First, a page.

Reflections on the Daily Readings
February 15 - 21, 2015
The Season of Lent - The First Week
Readings: Sunday Cycle B; Weekday Cycle I.
Divine Office - Psalter Week I.
Sunday 22: The First Sunday of Lent
Genesis 9:8-15; Psalm 24; 1Peter 3:18-22; Mark 1:12-15
As we begin our Lenten preparation for the celebration of Easter we are reminded of the reason behind this time. In the first reading we see God talking with Noah and making a new covenant with him, and not just with him but with all of creation right down to our own time. The rainbow in the sky is a reminder of that covenant. In the second reading St Peter reminds us that the waters of baptism save far more than were saved by the ark in Noah’s time. We read very briefly in St Mark’s gospel of Jesus’ temptations in the wilderness and how he did not succumb to Satan’s promises. After this episode Jesus begins preaching repentance for the sake of the kingdom. We know that what awaits us is a much greater promise than awaited Noah and so we should use this time well by examining our own life and making sure that it is in keeping with the covenant.
Monday 23: Of the First Week of Lent
Leviticus 19:1-2, 11-18; Psalm 18; Matthew 25:31-46
The readings today show us how to make our lives more holy during Lent by treating other people the way we should treat them. The Lord speaks to Moses in the reading from Leviticus and through him gives the people instructions for living properly in his sight, particularly how to act towards members of our family, friends and neighbours. The Psalm sings the praises of God’s law and reminds us that this law gives wisdom and refreshes the soul. In the gospel, Jesus gives a further instruction for proper living: we must reach out to others and help them in any way we can because God dwells in them just as much as he does in us. At the start of this first full week of Lent we are reminded that good works – as well as faith in God – are necessary in life.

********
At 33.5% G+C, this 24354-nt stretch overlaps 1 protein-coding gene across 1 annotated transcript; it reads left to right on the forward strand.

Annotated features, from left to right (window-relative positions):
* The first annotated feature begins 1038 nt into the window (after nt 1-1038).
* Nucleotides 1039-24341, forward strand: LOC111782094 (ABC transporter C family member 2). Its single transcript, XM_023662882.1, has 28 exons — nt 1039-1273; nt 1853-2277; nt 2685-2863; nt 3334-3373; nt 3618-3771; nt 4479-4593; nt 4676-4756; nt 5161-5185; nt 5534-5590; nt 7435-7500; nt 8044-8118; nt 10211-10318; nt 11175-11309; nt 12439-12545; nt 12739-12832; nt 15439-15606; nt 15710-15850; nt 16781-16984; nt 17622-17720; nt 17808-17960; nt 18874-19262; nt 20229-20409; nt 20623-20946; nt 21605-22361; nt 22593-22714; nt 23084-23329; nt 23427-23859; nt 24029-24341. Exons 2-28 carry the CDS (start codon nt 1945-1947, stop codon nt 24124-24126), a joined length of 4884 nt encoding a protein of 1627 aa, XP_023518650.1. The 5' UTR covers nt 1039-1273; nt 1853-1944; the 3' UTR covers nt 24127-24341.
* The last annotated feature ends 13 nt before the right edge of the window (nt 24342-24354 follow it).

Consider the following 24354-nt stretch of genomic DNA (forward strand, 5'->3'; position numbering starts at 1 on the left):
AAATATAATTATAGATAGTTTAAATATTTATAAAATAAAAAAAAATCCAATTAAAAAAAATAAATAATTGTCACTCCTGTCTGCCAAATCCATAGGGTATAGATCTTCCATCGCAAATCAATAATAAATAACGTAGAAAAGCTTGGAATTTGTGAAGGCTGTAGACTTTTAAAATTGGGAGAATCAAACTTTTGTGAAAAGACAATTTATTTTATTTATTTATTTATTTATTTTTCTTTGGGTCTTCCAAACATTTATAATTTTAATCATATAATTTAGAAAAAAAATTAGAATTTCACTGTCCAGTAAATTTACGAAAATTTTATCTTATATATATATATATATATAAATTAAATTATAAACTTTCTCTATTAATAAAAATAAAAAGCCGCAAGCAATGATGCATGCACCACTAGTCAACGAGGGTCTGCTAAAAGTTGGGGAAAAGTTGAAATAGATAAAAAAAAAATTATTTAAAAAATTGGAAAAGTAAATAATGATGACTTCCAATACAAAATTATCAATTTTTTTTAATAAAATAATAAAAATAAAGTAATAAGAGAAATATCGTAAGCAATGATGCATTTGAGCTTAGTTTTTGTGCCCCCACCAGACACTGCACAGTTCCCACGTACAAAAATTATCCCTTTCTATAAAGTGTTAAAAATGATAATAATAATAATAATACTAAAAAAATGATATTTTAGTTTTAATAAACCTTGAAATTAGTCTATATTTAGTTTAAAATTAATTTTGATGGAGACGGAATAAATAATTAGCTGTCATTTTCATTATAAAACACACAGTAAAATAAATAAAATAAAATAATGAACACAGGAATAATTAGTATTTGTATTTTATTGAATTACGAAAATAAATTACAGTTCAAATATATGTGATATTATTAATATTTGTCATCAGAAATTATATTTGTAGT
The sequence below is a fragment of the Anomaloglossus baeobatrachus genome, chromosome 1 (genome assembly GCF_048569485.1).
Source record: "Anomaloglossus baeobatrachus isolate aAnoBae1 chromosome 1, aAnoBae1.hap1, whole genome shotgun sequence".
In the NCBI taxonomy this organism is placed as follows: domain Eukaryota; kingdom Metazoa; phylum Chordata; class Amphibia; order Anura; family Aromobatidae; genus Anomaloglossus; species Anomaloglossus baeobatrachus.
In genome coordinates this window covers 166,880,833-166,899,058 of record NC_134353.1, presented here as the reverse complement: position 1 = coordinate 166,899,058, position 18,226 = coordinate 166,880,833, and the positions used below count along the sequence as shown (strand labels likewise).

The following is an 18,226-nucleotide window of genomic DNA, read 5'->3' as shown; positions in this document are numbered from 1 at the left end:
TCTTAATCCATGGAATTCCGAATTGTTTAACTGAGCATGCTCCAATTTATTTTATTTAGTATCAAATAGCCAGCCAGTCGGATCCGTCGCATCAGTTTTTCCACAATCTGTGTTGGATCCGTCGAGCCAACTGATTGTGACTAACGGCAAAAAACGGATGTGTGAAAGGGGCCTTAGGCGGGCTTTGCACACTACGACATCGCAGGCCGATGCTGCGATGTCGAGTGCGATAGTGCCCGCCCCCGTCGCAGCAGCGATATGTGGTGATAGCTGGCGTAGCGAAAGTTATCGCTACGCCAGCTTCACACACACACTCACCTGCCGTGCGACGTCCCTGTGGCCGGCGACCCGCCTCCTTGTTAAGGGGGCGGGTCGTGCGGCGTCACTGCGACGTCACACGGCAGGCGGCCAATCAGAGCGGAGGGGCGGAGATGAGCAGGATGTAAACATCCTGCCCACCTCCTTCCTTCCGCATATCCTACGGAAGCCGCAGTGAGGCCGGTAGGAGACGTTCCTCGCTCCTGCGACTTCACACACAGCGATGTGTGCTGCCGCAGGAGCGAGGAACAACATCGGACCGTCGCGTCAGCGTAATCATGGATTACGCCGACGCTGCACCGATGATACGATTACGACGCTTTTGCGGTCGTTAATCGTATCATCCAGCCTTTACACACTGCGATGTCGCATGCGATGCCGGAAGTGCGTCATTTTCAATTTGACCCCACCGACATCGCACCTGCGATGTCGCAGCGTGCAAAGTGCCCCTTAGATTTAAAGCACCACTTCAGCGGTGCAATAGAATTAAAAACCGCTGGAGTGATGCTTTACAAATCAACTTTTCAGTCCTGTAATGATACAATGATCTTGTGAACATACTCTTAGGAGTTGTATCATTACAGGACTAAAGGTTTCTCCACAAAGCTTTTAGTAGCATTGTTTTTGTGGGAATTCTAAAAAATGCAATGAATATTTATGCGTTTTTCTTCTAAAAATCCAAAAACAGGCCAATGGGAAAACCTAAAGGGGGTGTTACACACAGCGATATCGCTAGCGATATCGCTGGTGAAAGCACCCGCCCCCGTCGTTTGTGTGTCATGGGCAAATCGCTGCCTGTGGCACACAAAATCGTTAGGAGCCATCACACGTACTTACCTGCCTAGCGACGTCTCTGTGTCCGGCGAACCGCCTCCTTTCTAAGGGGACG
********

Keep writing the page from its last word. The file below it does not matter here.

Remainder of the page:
Tuesday 24: Of the First Week of Lent
Isaiah 55:10-11; Psalm 33; Matthew 6:7-15
In the reading from Isaiah, God says that his word goes out and achieves what it was sent to do. This reminds us that God’s will is perfectly carried out in heaven and that we pray for this to happen here on earth. In the gospel, Jesus gives us the most perfect prayer – The Our Father. It is perfect because it is past, present and future. It is perfect because it gives praise to God for what we have received; it asks for what we need to continue living; it seeks forgiveness for the wrongs we have done; it asks for the strength to forgive; and it asks for protection. The whole Gospel is summed up in this one prayer and as we pray it the Word of God is fulfilled.
Wednesday 25: Of the First Week of Lent
Jonah 3:1-10; Psalm 50; Luke 11:29-32